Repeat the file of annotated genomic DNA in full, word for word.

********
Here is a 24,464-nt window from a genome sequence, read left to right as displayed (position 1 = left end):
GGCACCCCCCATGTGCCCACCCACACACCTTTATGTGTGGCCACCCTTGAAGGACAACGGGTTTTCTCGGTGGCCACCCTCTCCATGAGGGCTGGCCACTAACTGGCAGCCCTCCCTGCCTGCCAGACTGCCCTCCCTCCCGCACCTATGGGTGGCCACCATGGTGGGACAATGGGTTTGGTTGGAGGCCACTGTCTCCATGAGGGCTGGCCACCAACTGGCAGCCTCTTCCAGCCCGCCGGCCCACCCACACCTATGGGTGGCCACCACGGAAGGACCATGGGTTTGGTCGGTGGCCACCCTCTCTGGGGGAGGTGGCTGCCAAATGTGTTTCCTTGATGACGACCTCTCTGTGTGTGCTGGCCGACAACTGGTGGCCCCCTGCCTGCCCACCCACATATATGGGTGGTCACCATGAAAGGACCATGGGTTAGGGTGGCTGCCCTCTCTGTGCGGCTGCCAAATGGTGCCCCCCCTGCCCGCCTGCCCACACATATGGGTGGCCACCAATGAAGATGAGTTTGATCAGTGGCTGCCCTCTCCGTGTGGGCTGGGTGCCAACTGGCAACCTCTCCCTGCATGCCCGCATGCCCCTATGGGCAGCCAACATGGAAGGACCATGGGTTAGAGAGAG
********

Here is a 24,464-nt window from a genome sequence, read left to right as displayed (position 1 = left end):
GGCACCCCCCATGTGCCCACCCACACACCTTTATGTGTGGCCACCCTTGAAGGACAACGGGTTTTCTCGGTGGCCACCCTCTCCATGAGGGCTGGCCACTAACTGGCAGCCCTCCCTGCCTGCCAGACTGCCCTCCCTCCCGCACCTATGGGTGGCCACCATGGTGGGACAATGGGTTTGGTTGGAGGCCACTGTCTCCATGAGGGCTGGCCACCAACTGGCAGCCTCTTCCAGCCCGCCGGCCCACCCACACCTATGGGTGGCCACCACGGAAGGACCATGGGTTTGGTCGGTGGCCACCCTCTCTGGGGGAGGTGGCTGCCAAATGTGTTTCCTTGATGACGACCTCTCTGTGTGTGCTGGCCGACAACTGGTGGCCCCCTGCCTGCCCACCCACATATATGGGTGGTCACCATGAAAGGACCATGGGTTAGGGTGGCTGCCCTCTCTGTGCGGCTGCCAAATGGTGCCCCCCCTGCCCGCCTGCCCACACATATGGGTGGCCACCAATGAAGATGAGTTTGATCAGTGGCTGCCCTCTCCGTGTGGGCTGGGTGCCAACTGGCAACCTCTCCCTGCATGCCCGCATGCCCCTATGGGCAGCCAACATGGAAGGACCATGGGTTAGAGAGAG